Featured News

Wimbledon’s first day attendance dips

Wimbledon attendances were slightly down on the first day, despite the All England Lawn Tennis Club (AELTC) predicting record crowds this summer. 

While there were still queues at the gates overnight for the first day, only 36,000 attended according to reports, out of an expected 42,000 (which is maximum capacity). 

The opening day also featured some of the biggest stars in tennis, such as Andy Murray, Emma Raducanu and Novak Djokovic, who all progressed to the second round. 

However, there is one big name missing and that is Roger Federer (pictured at Wimbledon in 2018), which could be a factor in the attendance dip, as he is considered a fan favourite. 

Worries around COVID-19 could also play a part, with two players already withdrawing from the tournament due to testing positive. Last year’s runner-up Matteo Berrettini and Marin Cilic both pulled out after catching coronavirus. 

An AELTC spokesperson told PA News Agency that the empty seats seen later on in the day were due to people leaving early. 

The spokesperson also urged ticket holders to scan out their tickets when they leave, to make sure others have the chance to enjoy Wimbledon. 

“We were delighted to welcome back two long-held Wimbledon traditions after a three-year hiatus – the Queue and the Ticket Resale Scheme,” said the spokesperson.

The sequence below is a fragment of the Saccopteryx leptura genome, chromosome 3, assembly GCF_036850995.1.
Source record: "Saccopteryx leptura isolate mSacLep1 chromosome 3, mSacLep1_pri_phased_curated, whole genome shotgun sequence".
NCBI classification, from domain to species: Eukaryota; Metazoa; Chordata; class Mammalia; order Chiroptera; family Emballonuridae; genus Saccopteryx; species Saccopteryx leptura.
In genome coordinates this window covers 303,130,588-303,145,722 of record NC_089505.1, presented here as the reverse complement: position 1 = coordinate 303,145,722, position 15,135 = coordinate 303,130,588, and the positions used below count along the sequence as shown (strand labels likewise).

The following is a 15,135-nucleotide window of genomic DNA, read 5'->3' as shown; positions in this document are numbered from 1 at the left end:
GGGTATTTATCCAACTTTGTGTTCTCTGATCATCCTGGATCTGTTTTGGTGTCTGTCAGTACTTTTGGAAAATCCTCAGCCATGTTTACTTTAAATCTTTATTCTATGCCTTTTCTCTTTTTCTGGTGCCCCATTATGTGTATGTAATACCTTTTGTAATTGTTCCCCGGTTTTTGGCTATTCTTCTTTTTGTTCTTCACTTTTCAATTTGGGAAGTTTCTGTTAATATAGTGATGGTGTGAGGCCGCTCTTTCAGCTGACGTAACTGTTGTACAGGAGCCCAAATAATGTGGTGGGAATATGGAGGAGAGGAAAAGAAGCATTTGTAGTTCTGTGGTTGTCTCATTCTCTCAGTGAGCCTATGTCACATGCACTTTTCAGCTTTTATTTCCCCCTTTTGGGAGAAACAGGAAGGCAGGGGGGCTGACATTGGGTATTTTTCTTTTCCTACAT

“Day one saw a natural bedding in of operations for these ticketing opportunities, and we will be encouraging any Centre, No 1 and No 2 Court ticket holders to scan out their tickets on departure so they can be offered back through the Ticket Resale Scheme and ensure that these courts are fully populated for late play.”

Other factors are those with hospitality tickets, which means holders can dip in and out, watch some of the tennis, and then enjoy some quiet time in hospitality areas.

Reports also suggested an issue with resale tickets, where technical glitches were to blame on the first two days of the champions.

It is the first time Wimbledon has been held at full capacity since 2019, as numbers were initially reduced by 50% last year because of the pandemic. The quarter-finals, semi-finals and final were allowed 75% and 100% capacities, as part of the UK Government’s Events Research Programme. 

Image: Shep McAllister on Unsplash